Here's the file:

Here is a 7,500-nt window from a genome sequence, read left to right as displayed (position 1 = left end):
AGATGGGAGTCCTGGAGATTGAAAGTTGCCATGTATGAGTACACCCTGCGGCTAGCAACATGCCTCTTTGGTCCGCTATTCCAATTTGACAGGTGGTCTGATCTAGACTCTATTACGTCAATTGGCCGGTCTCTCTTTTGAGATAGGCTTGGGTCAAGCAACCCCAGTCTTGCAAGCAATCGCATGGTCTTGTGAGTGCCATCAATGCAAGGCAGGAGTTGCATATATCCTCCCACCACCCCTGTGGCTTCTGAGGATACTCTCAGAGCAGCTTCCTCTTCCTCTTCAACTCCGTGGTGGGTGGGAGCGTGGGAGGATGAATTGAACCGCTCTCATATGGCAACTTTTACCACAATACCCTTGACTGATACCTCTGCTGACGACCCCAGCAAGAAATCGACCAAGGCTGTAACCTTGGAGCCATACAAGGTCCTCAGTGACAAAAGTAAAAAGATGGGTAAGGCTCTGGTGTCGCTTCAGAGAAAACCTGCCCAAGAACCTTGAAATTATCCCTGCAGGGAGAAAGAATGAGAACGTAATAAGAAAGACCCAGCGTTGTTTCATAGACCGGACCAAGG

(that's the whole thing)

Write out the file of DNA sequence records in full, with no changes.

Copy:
Here is a 7,500-nt window from a genome sequence, read left to right as displayed (position 1 = left end):
AGATGGGAGTCCTGGAGATTGAAAGTTGCCATGTATGAGTACACCCTGCGGCTAGCAACATGCCTCTTTGGTCCGCTATTCCAATTTGACAGGTGGTCTGATCTAGACTCTATTACGTCAATTGGCCGGTCTCTCTTTTGAGATAGGCTTGGGTCAAGCAACCCCAGTCTTGCAAGCAATCGCATGGTCTTGTGAGTGCCATCAATGCAAGGCAGGAGTTGCATATATCCTCCCACCACCCCTGTGGCTTCTGAGGATACTCTCAGAGCAGCTTCCTCTTCCTCTTCAACTCCGTGGTGGGTGGGAGCGTGGGAGGATGAATTGAACCGCTCTCATATGGCAACTTTTACCACAATACCCTTGACTGATACCTCTGCTGACGACCCCAGCAAGAAATCGACCAAGGCTGTAACCTTGGAGCCATACAAGGTCCTCAGTGACAAAAGTAAAAAGATGGGTAAGGCTCTGGTGTCGCTTCAGAGAAAACCTGCCCAAGAACCTTGAAATTATCCCTGCAGGGAGAAAGAATGAGAACGTAATAAGAAAGACCCAGCGTTGTTTCATAGACCGGACCAAGG